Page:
My Autobiography by Charlie Chaplin:
Occasionally we spent a week-end at the John Steinbecks’. They had a small house near Monterey. He was just on the threshold of fame, having written Tortilla Flat and a series of short stories. John worked in the morning and averaged about two thousand words a day. I was amazed at how neat were his pages, with hardly a correction. I envy him.
I like to know the way writers work and how much they turn out a day. Thomas Mann averaged about 400 words a day. Lion Feuchtwanger dictated 2,000 words, which averaged 600 written words a day. Somerset Maugham wrote 400 words a day just to keep in practice. H. G. Wells averaged 1,000 words a day, Hannen Swaffer, the English journalist, wrote from 4,000 to 5,000 words a day. The American critic, Alexander Woollcott, wrote a 700-word review in fifteen minutes, then joined a poker game – I was there when he did it. Hearst would write a 2,000-word editorial in an evening. Georges Simenon has written a short novel in a month–and of excellent literary quality. Georges tells me that he gets up at five in the morning, brews his own coffee, then sits at his desk and rolls a golden ball, the size of a tennis ball, and thinks. He writes with a pen and when I asked him why he wrote in such small handwriting, he said: ‘It requires less effort of the wrist.’ As for myself I dictate about 1,000 words a day, which averages me about 300 in finished dialogue for my films.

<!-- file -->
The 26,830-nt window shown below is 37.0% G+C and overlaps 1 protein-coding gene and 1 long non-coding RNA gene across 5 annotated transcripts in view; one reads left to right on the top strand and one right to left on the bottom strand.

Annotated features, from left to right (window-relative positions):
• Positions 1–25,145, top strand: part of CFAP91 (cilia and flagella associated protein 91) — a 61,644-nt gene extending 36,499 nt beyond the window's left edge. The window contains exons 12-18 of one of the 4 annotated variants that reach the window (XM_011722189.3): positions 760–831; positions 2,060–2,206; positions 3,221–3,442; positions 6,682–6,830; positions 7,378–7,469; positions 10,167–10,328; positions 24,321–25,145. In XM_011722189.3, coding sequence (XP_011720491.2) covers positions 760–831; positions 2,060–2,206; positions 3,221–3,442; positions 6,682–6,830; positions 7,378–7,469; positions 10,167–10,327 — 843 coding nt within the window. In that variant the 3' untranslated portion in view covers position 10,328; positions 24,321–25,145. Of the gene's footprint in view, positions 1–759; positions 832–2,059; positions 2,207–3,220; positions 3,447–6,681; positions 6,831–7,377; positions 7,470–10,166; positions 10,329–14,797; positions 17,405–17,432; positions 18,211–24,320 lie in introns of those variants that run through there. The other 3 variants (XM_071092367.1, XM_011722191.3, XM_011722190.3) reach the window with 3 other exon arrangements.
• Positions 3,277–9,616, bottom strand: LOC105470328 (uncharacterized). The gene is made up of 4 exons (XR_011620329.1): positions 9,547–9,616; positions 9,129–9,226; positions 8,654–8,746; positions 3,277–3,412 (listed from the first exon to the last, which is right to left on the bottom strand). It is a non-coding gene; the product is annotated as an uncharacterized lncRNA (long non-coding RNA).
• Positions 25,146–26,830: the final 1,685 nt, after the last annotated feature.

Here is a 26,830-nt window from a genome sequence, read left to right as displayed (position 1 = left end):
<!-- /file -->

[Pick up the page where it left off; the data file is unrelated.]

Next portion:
The Steinbecks had no servants, his wife did all the housework. It was a wonderful ménage and I was very fond of her.